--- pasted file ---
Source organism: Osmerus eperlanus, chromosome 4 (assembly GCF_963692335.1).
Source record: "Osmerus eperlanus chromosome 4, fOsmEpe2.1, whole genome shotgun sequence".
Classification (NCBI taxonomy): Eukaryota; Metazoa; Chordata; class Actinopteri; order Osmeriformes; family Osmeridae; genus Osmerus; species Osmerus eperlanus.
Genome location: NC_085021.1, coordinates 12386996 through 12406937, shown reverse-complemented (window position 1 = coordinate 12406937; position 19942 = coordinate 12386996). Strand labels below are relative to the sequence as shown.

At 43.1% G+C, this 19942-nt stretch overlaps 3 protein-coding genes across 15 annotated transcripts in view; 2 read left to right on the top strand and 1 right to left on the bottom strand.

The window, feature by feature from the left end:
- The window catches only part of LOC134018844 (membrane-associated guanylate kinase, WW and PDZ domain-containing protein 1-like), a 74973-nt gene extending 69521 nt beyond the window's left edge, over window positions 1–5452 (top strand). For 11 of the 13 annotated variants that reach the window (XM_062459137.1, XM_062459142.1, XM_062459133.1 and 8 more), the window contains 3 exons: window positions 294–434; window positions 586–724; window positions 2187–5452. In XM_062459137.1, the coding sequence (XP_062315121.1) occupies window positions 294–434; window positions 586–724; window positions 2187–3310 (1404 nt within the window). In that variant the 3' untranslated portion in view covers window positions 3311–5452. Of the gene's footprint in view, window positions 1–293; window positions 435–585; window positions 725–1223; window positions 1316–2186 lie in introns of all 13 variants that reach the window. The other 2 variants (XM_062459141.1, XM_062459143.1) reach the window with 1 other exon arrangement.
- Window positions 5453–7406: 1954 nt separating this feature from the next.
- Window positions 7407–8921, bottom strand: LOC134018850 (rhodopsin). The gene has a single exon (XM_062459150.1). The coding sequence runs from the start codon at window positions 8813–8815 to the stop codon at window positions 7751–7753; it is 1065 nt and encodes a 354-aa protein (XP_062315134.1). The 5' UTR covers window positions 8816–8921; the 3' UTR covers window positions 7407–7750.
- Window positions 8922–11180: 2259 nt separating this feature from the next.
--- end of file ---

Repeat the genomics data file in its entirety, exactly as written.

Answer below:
Source organism: Osmerus eperlanus, chromosome 4 (assembly GCF_963692335.1).
Source record: "Osmerus eperlanus chromosome 4, fOsmEpe2.1, whole genome shotgun sequence".
Classification (NCBI taxonomy): Eukaryota; Metazoa; Chordata; class Actinopteri; order Osmeriformes; family Osmeridae; genus Osmerus; species Osmerus eperlanus.
Genome location: NC_085021.1, coordinates 12386996 through 12406937, shown reverse-complemented (window position 1 = coordinate 12406937; position 19942 = coordinate 12386996). Strand labels below are relative to the sequence as shown.

At 43.1% G+C, this 19942-nt stretch overlaps 3 protein-coding genes across 15 annotated transcripts in view; 2 read left to right on the top strand and 1 right to left on the bottom strand.

The window, feature by feature from the left end:
- The window catches only part of LOC134018844 (membrane-associated guanylate kinase, WW and PDZ domain-containing protein 1-like), a 74973-nt gene extending 69521 nt beyond the window's left edge, over window positions 1–5452 (top strand). For 11 of the 13 annotated variants that reach the window (XM_062459137.1, XM_062459142.1, XM_062459133.1 and 8 more), the window contains 3 exons: window positions 294–434; window positions 586–724; window positions 2187–5452. In XM_062459137.1, the coding sequence (XP_062315121.1) occupies window positions 294–434; window positions 586–724; window positions 2187–3310 (1404 nt within the window). In that variant the 3' untranslated portion in view covers window positions 3311–5452. Of the gene's footprint in view, window positions 1–293; window positions 435–585; window positions 725–1223; window positions 1316–2186 lie in introns of all 13 variants that reach the window. The other 2 variants (XM_062459141.1, XM_062459143.1) reach the window with 1 other exon arrangement.
- Window positions 5453–7406: 1954 nt separating this feature from the next.
- Window positions 7407–8921, bottom strand: LOC134018850 (rhodopsin). The gene has a single exon (XM_062459150.1). The coding sequence runs from the start codon at window positions 8813–8815 to the stop codon at window positions 7751–7753; it is 1065 nt and encodes a 354-aa protein (XP_062315134.1). The 5' UTR covers window positions 8816–8921; the 3' UTR covers window positions 7407–7750.
- Window positions 8922–11180: 2259 nt separating this feature from the next.